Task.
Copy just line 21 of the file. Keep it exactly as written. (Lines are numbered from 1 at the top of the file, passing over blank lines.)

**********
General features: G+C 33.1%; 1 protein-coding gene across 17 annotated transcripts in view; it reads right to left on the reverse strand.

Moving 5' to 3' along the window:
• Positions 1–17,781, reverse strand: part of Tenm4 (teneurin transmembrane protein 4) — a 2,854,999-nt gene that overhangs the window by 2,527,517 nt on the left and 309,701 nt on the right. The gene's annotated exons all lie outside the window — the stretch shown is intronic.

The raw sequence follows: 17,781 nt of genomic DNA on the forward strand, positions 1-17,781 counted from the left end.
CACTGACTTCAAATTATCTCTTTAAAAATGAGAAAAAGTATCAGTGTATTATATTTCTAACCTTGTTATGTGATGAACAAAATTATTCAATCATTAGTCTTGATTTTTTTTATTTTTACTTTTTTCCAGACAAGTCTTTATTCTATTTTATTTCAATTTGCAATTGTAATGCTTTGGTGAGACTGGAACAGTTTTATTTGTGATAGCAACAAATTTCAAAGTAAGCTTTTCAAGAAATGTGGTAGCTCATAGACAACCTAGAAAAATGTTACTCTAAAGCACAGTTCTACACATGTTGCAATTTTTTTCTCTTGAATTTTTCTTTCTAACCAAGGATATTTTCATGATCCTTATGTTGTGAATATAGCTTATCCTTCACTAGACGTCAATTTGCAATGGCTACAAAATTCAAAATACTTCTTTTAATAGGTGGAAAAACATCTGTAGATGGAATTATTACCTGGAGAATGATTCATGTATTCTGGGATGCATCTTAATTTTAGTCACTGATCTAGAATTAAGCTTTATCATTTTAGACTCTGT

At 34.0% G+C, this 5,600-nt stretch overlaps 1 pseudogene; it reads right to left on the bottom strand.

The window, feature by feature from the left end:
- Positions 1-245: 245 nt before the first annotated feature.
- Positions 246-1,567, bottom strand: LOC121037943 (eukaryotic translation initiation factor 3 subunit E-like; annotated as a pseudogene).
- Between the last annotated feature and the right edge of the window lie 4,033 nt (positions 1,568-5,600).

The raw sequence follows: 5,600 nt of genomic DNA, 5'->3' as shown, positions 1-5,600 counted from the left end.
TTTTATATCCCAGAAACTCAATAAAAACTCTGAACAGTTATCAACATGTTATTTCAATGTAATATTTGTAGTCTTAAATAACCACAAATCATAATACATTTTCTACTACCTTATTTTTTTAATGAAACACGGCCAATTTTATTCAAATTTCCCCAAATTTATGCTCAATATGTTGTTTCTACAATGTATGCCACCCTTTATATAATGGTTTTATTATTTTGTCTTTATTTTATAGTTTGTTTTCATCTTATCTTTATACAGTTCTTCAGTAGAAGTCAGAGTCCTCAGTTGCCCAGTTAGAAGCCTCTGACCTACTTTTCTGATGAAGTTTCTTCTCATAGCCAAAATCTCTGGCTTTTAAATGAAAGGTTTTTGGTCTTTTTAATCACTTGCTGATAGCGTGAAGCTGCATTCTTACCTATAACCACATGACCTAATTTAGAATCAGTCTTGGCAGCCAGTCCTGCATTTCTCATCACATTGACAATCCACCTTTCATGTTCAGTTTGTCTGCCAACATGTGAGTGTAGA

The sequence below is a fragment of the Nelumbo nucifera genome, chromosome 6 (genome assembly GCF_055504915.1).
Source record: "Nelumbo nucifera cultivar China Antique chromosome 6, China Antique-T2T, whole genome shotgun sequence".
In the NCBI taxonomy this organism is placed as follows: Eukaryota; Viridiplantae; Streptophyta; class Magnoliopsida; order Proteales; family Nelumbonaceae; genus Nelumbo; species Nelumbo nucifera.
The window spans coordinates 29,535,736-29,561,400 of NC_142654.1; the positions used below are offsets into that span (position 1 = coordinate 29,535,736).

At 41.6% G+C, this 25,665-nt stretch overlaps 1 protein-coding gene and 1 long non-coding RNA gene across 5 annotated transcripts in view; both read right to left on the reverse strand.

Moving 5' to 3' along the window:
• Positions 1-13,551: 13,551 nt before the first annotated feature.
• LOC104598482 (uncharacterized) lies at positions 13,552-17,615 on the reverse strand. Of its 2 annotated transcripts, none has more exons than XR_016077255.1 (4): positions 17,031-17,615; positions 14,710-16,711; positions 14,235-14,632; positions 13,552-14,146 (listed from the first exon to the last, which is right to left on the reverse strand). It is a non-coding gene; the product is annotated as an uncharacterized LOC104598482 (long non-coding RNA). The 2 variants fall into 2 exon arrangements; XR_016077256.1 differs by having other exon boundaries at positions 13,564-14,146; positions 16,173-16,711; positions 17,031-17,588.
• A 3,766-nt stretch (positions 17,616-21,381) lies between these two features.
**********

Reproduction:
• A 3,766-nt stretch (positions 17,616-21,381) lies between these two features.